The rather brilliant BMW M4 Competition Package

In BMW, Car Reviews by Tom Scanlan

Taking fun to another level, completely

Tom Scanlan has a play with the BMW F82 M4 Competition Package Coupe S55 3.0
The whole point of the M4 with the competition package is pure, unadulterated fun, isn’t it? BMW introduced the Comp Pack version having 450Hp, which is just 19 bhp more than the standard M4, but with the same massive torque, 550Nm.

The twin turbo 3-litre engine ejects the car to 62 mph in exactly four seconds and does so with a wonderful deep growl. Depending on your idea of fun (and this is my idea of fun, I must confess), then the price you have paid for this rather extreme vehicle, a total of £74,575 in the case of the actual test car, is completely worth it.

I say ‘rather extreme’ because one thing to bear in mind is that if you hit a pot-hole or some other form of anti-car road-surface challenge in theM4 Competition Package, you feel the thump like you’ve been inside a container that’s been dropped by a dockyard crane. But the car feels very strong and able to take any big punch on the chin.

There are the usual ride controls: comfort, sport and sport plus; stick to comfort and avoid pot-holes is the simple advice. Play with the others on the race track. This cars abilities are way more extreme than just for public roads.

On good roads, the ride is fine, if still on the firm side, and, in any case, the driving seat is very comfortable. And while pootling gently along, you have the deep exhaust note – think Lee Marvin singing ‘Wandering Star’ – as background entertainment. If that’s not enough entertainment, optional extras include online entertainment and the Internet, with Harmon/ Kardon surround sound.

On the subject of options, the test car had M carbon ceramic brakes at £6250 and the twin clutch DCT 7-speed auto box costing £2645. The car pulled up powerfully well in my practice emergency stops, while the gear changes were pretty well instantaneous as with such systems; presumably this was why there was no throttle blipping on down changes…no need as the next gearbox was is always engaged anyway…but a bit disappointing was that. I suppose you can’t have everything, even at nearly £75k.

More on options: there is a head-up display for £825 and the interior featured carbon fibre trim with a black chrome finish.

The Merino leather seats, officially described as being ‘orange’ were more of a tan colour, thankfully, and beautifully-finished…£1330 for these.

Auto-geeks will recognise the Comp Pack M4s by their standard 20-inch wheels and different-design door mirrors.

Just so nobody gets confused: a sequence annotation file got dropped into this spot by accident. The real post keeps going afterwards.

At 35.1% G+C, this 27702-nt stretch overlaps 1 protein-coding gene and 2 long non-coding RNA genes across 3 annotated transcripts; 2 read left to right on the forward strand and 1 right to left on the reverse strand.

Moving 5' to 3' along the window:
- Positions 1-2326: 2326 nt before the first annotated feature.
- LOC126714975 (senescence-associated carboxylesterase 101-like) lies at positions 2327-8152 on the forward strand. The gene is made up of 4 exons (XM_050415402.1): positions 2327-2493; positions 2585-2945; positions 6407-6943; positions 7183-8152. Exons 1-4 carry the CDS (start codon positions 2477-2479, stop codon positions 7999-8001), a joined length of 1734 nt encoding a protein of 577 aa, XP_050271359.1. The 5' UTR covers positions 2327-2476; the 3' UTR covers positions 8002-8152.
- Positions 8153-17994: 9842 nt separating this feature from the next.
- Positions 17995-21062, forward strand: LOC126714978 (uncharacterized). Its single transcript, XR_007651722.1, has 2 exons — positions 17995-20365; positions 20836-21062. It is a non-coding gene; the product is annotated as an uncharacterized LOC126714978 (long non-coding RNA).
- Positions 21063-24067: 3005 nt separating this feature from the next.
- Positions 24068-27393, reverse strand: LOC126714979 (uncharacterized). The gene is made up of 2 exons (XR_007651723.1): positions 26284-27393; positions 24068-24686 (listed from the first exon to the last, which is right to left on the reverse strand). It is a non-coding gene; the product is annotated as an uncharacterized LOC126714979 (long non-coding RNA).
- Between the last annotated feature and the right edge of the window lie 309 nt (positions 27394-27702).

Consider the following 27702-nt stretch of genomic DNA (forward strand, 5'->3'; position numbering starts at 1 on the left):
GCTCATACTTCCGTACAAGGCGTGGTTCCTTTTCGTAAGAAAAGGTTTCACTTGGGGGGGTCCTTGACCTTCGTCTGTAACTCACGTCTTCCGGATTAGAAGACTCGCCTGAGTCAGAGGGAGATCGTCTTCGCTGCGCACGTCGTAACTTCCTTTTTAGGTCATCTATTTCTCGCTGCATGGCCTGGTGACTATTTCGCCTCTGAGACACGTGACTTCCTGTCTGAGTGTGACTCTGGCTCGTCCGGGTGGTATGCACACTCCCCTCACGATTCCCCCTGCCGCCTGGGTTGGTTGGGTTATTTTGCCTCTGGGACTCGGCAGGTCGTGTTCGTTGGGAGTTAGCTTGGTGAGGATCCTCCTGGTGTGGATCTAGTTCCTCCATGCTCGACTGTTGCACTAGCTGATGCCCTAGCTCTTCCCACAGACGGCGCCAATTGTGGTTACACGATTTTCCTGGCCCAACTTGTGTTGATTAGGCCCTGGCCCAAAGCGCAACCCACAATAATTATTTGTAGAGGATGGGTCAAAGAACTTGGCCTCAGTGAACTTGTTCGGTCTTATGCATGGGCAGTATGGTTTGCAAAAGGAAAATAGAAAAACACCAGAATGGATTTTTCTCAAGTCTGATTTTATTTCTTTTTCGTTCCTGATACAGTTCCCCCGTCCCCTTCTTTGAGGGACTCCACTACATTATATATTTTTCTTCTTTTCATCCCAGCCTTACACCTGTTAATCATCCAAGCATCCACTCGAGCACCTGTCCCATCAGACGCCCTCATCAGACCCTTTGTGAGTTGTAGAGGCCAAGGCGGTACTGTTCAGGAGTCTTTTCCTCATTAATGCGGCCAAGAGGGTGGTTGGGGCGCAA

The car’s official combined cycle fuel consumption is 34 mpg. The test car, having been driven by several journalists that day before I got my hands on it, indicate a consumption of 17.4 mpg, so I guess the car had been put through its paces. On a mainly rural route with few chances to put my foot down, it nevertheless did the job – providing a fun drive, with super steering and handling, and acceleration that is so effortless in any gear at any speed.

BMW fans its also now worth investigating BMW’s latest Connected Drive. It’s getting less geeky and cleverer and now without the need to have your mobile plugged in. Smart features include your car system learning your typical journeys. Oh, and if you’ve just landed in Sydney or somewhere and worried you’ve left your BMW unlocked in the car park at Heathrow, you can sort that out, too. But is all this taking over from our own brains?..

A Great Drive, yes please!

Car reviewed: BMW F82 Competition Package Coupe S55 3.0 – Base price £59,965, price as tested £74,575 0-62mph 4.3 secs Top speed 155mph*electronically limited Combined Fuel Economy combined 33.1mpg CO2 emissions 194g/km Engine 2979cc Max Power 450Hp Torque 550Nm Transmission 7-speed double clutch (M DCT) with Drive logic

  • Unadulterated fun

  • Outright Performance

  • Surprisingly good ride

  • None to mention

About the author

Tom Scanlan

'Tom Scanlan has written for a wide variety of magazines and newspapers, particularly the Reading Evening Post for ten years, having got into motoring journalism in 1973 via the somewhat unlikely back door of the British Forces Broadcasting Service. BFBS produced a weekly radio motoring show for the services overseas and Tom produced it, as well as interviewing experts and eventually reporting on cars. He is into classic cars and has owned Porsche, Ferrari, pre-war Alvis and Rileys and currently owns his fifth old Alfa Romeo, a 1984 GTV 2.0. In his spare time, Tom is a professional cricket coach.'

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